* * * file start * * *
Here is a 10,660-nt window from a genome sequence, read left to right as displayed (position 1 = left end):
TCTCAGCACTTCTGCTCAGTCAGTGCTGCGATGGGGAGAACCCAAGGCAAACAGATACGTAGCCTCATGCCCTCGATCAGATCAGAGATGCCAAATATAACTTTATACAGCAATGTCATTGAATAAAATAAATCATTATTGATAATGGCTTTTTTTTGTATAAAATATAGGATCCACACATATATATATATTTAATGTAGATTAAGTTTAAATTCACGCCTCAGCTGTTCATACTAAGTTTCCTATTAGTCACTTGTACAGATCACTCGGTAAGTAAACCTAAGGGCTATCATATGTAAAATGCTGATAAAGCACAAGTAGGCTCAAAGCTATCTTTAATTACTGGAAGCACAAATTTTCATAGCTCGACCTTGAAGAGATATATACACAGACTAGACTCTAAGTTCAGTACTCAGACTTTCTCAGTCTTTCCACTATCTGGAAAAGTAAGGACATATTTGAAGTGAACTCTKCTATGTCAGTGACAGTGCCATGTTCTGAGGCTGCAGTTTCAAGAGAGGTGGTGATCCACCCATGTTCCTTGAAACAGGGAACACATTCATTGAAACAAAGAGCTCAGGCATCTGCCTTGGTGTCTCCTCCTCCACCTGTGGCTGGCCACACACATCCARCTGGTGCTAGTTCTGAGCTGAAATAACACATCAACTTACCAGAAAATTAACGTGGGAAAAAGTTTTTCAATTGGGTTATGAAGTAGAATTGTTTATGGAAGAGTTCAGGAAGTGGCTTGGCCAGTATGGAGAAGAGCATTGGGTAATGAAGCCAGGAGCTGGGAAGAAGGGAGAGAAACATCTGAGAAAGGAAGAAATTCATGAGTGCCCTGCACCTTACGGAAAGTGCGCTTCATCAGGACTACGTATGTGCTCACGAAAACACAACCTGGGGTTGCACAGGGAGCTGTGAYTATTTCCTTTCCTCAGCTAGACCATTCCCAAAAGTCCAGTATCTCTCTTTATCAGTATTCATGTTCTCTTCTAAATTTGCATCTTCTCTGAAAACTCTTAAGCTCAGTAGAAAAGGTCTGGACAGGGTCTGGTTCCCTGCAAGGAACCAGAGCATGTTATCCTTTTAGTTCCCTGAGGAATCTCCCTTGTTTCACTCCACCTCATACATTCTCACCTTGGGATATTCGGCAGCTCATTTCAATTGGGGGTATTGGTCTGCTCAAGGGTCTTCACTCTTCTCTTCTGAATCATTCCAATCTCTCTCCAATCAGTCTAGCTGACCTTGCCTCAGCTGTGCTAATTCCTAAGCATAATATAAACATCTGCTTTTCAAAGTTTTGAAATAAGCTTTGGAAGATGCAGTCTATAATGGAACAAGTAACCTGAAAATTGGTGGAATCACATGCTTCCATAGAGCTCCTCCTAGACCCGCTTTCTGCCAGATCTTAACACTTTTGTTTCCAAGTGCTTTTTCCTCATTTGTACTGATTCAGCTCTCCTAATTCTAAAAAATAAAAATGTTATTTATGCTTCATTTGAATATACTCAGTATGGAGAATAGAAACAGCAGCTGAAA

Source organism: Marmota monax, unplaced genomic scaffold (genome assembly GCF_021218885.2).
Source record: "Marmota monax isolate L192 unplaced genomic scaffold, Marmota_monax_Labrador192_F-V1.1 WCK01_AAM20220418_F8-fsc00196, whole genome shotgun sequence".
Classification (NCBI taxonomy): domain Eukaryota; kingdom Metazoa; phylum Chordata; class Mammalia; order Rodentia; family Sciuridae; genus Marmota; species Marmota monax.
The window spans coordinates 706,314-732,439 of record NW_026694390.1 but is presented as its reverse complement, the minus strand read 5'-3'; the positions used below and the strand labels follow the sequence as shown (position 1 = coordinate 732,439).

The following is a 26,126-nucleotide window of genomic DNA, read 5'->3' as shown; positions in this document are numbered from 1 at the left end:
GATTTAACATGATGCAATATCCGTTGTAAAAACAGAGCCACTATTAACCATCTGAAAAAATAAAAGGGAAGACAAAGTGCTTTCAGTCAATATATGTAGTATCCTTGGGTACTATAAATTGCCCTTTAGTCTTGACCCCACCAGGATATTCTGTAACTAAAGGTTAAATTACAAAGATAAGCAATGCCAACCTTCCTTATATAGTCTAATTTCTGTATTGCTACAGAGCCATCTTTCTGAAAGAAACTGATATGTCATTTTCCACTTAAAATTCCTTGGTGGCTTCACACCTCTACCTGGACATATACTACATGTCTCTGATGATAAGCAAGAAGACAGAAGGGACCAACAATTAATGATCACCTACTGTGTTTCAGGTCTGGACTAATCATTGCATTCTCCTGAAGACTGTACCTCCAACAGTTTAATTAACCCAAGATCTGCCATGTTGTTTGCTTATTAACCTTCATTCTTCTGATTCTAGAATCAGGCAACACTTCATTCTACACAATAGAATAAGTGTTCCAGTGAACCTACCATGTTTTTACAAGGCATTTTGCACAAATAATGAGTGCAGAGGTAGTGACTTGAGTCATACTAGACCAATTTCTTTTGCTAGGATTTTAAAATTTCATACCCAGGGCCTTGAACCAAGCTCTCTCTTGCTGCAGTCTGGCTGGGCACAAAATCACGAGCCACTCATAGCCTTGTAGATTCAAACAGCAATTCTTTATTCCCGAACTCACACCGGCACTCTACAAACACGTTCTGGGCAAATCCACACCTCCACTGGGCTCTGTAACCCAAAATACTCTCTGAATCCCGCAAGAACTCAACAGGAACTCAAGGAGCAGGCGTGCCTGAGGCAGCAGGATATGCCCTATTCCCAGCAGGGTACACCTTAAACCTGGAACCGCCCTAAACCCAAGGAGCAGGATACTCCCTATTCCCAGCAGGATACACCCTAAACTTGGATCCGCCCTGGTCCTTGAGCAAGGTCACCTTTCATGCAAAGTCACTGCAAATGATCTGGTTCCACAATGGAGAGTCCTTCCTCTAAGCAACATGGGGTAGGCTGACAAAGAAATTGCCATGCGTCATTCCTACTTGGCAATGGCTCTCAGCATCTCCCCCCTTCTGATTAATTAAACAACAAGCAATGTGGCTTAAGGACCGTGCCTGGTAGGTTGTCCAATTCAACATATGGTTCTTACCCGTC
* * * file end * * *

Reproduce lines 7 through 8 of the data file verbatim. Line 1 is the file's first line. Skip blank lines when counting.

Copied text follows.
The following is a 26,126-nucleotide window of genomic DNA, read 5'->3' as shown; positions in this document are numbered from 1 at the left end:
GATTTAACATGATGCAATATCCGTTGTAAAAACAGAGCCACTATTAACCATCTGAAAAAATAAAAGGGAAGACAAAGTGCTTTCAGTCAATATATGTAGTATCCTTGGGTACTATAAATTGCCCTTTAGTCTTGACCCCACCAGGATATTCTGTAACTAAAGGTTAAATTACAAAGATAAGCAATGCCAACCTTCCTTATATAGTCTAATTTCTGTATTGCTACAGAGCCATCTTTCTGAAAGAAACTGATATGTCATTTTCCACTTAAAATTCCTTGGTGGCTTCACACCTCTACCTGGACATATACTACATGTCTCTGATGATAAGCAAGAAGACAGAAGGGACCAACAATTAATGATCACCTACTGTGTTTCAGGTCTGGACTAATCATTGCATTCTCCTGAAGACTGTACCTCCAACAGTTTAATTAACCCAAGATCTGCCATGTTGTTTGCTTATTAACCTTCATTCTTCTGATTCTAGAATCAGGCAACACTTCATTCTACACAATAGAATAAGTGTTCCAGTGAACCTACCATGTTTTTACAAGGCATTTTGCACAAATAATGAGTGCAGAGGTAGTGACTTGAGTCATACTAGACCAATTTCTTTTGCTAGGATTTTAAAATTTCATACCCAGGGCCTTGAACCAAGCTCTCTCTTGCTGCAGTCTGGCTGGGCACAAAATCACGAGCCACTCATAGCCTTGTAGATTCAAACAGCAATTCTTTATTCCCGAACTCACACCGGCACTCTACAAACACGTTCTGGGCAAATCCACACCTCCACTGGGCTCTGTAACCCAAAATACTCTCTGAATCCCGCAAGAACTCAACAGGAACTCAAGGAGCAGGCGTGCCTGAGGCAGCAGGATATGCCCTATTCCCAGCAGGGTACACCTTAAACCTGGAACCGCCCTAAACCCAAGGAGCAGGATACTCCCTATTCCCAGCAGGATACACCCTAAACTTGGATCCGCCCTGGTCCTTGAGCAAGGTCACCTTTCATGCAAAGTCACTGCAAATGATCTGGTTCCACAATGGAGAGTCCTTCCTCTAAGCAACATGGGGTAGGCTGACAAAGAAATTGCCATGCGTCATTCCTACTTGGCAATGGCTCTCAGCATCTCCCCCCTTCTGATTAATTAAACAACAAGCAATGTGGCTTAAGGACCGTGCCTGGTAGGTTGTCCAATTCAACATATGGTTCTTACCCGTC